|By Darcie Dennigan|
Tori Kinamon, a native of Peachtree City, Georgia, who was recruited for the Brown gymnastics team, was flying toward her future. Really flying. Her best event, the uneven bars, was the art of defying gravity, of “doing things your body shouldn’t be doing,” she says.Seven meets into her first season for the Bears, however, Tori crashed. She developed a dangerous infection, buried deep in her left leg, that turned out to be methicillin-resistant Staphylococcus aureus (MRSA)—also known as flesh-eating bacteria. It took eight surgeries and three months before she could walk again.
Kinamon, a premed student, wondered if college athletes were at particular risk for MRSA. The experts had no answers. One of the people she turned to was Eleftherios Mylonakis, a Brown professor of medicine, molecular microbiology, and immunology, who is chief of infectious diseases at Rhode Island Hospital. Under his mentorship, she conducted a meta-analysis of the scientific literature on MRSA in athletes. The conclusion she reached was stunning: while 2 percent of the overall population is colonized with this superbug, it was present in 13 percent of U.S. college athletes. Kinamon coauthored a paper on the results that was published in the journal Clinical Infectious Diseases last spring.
With the help of a Royce Fellowship in Sports and Society, she next asked, “What is the best way to prevent MRSA infection?” She contacted Deverick Anderson, leader of Duke’s Infection Control Outreach Network, and in an incredible moment, she recalls, “Dr. Anderson told me, ‘I was going to send you a great paper on the topic, but you wrote it.’ It felt so good to know that the research wasn’t just staying within me.”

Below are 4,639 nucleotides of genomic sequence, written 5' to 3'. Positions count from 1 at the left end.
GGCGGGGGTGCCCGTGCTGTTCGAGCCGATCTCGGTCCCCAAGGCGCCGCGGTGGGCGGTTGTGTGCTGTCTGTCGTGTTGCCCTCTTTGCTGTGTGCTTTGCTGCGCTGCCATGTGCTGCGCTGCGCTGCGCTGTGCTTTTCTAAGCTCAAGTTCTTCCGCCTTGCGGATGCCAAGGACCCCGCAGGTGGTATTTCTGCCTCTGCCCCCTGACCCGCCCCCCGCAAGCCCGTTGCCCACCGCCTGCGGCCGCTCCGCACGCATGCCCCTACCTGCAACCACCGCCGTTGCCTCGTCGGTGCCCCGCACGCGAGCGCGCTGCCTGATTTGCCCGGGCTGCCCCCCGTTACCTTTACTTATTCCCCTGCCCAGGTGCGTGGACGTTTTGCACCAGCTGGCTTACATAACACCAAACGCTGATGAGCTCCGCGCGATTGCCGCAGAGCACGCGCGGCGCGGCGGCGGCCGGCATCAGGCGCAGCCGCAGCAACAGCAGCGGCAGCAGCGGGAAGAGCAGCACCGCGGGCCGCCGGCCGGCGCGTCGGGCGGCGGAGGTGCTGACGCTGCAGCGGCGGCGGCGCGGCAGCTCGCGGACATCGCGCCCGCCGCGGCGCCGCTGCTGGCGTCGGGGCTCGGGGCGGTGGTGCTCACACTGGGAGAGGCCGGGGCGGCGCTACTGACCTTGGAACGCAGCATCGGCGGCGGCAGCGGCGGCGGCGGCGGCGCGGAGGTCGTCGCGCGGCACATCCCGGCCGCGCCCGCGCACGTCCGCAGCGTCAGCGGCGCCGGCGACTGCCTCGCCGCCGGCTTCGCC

In medical school, Kinamon plans to specialize in infectious disease research and outreach. But before that, she will leave all Bears a bit healthier with a superbug prevention video that she hopes will eventually be distributed throughout the NCAA. “We protect each other on the field,” she says, “and we also need to protect each other in the locker room.”
And gymnastics? Kinamon not only beat MRSA, she made it back to her team and scored a 9.725 on the bars in the next season’s opener. For her passion and dedication, USA Gymnastics awarded her the Mari-Rae Sopper Spirit Award. Unfortunately, she then tore her Achilles tendon, and, back on the mats again junior year, her ACL. She credits Athletes in Action, a Christian group, for helping her accept that a decorated career in collegiate athletics was no longer possible. “My faith grew so much at Brown,” she reflects.
“My college experience obviously wasn’t anything that I had thought it would be,” Kinamon says, “but it was so much more meaningful than I could have hoped to make it."